John Humphrys 'like a fairground prize-fighter' in Today interviews says BBC report

A review of BBC current affairs coverage has compared interviews on Radio 4's Today Programme to a one-sided bout with a prize-fighter.

The report said listening to interviews on the show, which features veteran reporter John Humphrys among its regular presenters, "can be like witnessing what seems to be a big and healthy looking bloke getting into the ring with the fairground prize-fighter".

It added: "One is perfectly fit and looks as though he could take care of himself, but the other does it for a living; one has been schooled in the Queensbury rules, and the other is a pugilist. The result can be excruciatingly entertaining to witness, and no-one doubts that both sides need properly to be tested, but it is not always a fair display of the merits of each fighter.

"While no doubt most interviewees are ready, able and willing to try to put across their point of view, it must seem to many that the contest is played on anything but a level playing field. They are required to turn up at the crack of dawn or late at night, in an environment which is at best unfamiliar, to be braced and ready for any approach to the questioning, live on air with no second chances."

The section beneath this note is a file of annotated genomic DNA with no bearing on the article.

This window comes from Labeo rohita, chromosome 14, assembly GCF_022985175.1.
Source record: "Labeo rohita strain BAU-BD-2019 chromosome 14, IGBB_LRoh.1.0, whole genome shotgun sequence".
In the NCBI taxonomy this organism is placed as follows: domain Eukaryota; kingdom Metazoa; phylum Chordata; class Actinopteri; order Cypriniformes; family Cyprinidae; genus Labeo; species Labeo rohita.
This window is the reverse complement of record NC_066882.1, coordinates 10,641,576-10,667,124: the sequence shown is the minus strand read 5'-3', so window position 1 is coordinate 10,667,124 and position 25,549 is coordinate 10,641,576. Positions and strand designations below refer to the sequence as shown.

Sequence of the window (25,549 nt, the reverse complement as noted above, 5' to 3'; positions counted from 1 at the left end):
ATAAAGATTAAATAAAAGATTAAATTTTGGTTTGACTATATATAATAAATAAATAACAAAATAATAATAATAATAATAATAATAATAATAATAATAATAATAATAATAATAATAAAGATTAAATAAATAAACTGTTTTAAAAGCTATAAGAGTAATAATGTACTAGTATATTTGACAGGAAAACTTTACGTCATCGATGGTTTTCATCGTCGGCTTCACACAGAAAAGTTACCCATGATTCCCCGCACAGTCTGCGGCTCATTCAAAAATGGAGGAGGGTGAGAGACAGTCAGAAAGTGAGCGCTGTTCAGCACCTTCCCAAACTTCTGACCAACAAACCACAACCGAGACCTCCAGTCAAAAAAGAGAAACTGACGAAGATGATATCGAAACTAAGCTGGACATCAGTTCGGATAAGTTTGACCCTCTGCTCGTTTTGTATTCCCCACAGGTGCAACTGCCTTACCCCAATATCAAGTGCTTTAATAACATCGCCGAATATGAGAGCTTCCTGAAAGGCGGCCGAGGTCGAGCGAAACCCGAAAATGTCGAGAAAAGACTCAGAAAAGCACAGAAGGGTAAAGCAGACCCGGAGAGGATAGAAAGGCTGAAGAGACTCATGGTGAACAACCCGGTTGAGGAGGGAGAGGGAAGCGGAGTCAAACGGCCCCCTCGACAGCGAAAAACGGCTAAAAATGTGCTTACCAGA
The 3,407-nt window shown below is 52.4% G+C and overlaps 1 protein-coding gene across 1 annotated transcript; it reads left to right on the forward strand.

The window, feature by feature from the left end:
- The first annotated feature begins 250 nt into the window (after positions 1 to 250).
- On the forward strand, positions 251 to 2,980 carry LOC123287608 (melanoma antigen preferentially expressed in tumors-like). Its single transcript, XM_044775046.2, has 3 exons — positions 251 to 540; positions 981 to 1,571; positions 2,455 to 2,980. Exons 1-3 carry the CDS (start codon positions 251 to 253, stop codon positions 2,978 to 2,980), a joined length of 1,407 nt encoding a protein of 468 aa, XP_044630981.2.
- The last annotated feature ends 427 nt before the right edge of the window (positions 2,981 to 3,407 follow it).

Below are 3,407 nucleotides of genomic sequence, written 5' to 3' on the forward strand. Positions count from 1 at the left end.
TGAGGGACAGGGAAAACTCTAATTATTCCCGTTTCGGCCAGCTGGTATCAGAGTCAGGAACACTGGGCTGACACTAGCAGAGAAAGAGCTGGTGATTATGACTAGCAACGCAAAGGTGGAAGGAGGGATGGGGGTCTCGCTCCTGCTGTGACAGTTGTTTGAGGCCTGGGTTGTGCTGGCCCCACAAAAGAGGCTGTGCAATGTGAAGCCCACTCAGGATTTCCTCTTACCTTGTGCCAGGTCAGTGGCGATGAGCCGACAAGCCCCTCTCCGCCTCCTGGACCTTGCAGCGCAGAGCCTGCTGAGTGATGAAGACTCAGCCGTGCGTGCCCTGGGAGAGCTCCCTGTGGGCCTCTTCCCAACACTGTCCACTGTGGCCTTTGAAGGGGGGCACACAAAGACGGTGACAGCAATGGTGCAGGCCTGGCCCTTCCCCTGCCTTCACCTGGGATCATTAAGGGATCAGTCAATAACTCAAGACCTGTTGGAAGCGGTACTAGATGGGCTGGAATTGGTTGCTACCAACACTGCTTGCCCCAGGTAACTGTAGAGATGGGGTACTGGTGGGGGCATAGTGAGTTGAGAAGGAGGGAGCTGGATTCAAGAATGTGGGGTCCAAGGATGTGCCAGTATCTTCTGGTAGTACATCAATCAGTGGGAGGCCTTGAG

The review, carried out by former ITV boss Stuart Prebble into the breadth of opinion reflected in the BBC's output, also highlighted an episode of Newsnight where presenter Jeremy Paxman clashed with the newly-elected Bradford MP George Galloway.

It stated: "When George Galloway squared up to Jeremy Paxman after Galloway won the Bradford West by-election, Paxman started raining blows on him from the starting bell, to an extent that I was surprised to find my sympathies going towards the challenger. I even found myself wondering whether, if Galloway was given space, he might say something I agreed with. Eventually Paxman did give him space, and I did."

A BBC spokeswoman said: "There are a range of different interviewing styles found across the BBC, which all have their merits. In many cases audiences expect and appreciate rigorous lines of questioning and part of the presenter's job is to ask the questions the public want the answers to."

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